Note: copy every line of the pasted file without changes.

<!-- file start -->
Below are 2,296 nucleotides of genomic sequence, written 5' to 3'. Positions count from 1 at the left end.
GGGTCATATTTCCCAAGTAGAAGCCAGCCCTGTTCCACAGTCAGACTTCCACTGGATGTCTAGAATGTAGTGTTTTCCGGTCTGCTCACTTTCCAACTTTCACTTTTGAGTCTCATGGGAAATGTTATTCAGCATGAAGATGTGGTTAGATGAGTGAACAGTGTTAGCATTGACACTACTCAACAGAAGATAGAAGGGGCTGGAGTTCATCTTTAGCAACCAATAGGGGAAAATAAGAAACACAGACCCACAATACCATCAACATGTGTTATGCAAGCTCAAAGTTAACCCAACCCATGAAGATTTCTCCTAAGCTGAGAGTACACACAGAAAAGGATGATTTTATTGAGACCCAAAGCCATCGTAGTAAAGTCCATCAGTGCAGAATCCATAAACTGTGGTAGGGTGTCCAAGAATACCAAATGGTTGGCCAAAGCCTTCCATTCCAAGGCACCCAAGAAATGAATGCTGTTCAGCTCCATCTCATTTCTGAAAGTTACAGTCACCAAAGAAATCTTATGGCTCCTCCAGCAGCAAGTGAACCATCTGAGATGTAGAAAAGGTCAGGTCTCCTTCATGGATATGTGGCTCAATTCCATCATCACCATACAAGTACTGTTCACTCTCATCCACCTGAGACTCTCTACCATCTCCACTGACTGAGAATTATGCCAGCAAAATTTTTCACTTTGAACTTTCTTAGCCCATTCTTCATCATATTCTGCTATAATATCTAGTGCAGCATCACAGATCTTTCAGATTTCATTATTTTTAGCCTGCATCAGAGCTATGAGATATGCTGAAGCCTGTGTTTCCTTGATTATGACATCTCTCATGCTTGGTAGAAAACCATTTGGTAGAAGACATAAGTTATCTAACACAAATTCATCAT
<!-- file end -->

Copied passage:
Below are 2,296 nucleotides of genomic sequence, written 5' to 3'. Positions count from 1 at the left end.
GGGTCATATTTCCCAAGTAGAAGCCAGCCCTGTTCCACAGTCAGACTTCCACTGGATGTCTAGAATGTAGTGTTTTCCGGTCTGCTCACTTTCCAACTTTCACTTTTGAGTCTCATGGGAAATGTTATTCAGCATGAAGATGTGGTTAGATGAGTGAACAGTGTTAGCATTGACACTACTCAACAGAAGATAGAAGGGGCTGGAGTTCATCTTTAGCAACCAATAGGGGAAAATAAGAAACACAGACCCACAATACCATCAACATGTGTTATGCAAGCTCAAAGTTAACCCAACCCATGAAGATTTCTCCTAAGCTGAGAGTACACACAGAAAAGGATGATTTTATTGAGACCCAAAGCCATCGTAGTAAAGTCCATCAGTGCAGAATCCATAAACTGTGGTAGGGTGTCCAAGAATACCAAATGGTTGGCCAAAGCCTTCCATTCCAAGGCACCCAAGAAATGAATGCTGTTCAGCTCCATCTCATTTCTGAAAGTTACAGTCACCAAAGAAATCTTATGGCTCCTCCAGCAGCAAGTGAACCATCTGAGATGTAGAAAAGGTCAGGTCTCCTTCATGGATATGTGGCTCAATTCCATCATCACCATACAAGTACTGTTCACTCTCATCCACCTGAGACTCTCTACCATCTCCACTGACTGAGAATTATGCCAGCAAAATTTTTCACTTTGAACTTTCTTAGCCCATTCTTCATCATATTCTGCTATAATATCTAGTGCAGCATCACAGATCTTTCAGATTTCATTATTTTTAGCCTGCATCAGAGCTATGAGATATGCTGAAGCCTGTGTTTCCTTGATTATGACATCTCTCATGCTTGGTAGAAAACCATTTGGTAGAAGACATAAGTTATCTAACACAAATTCATCAT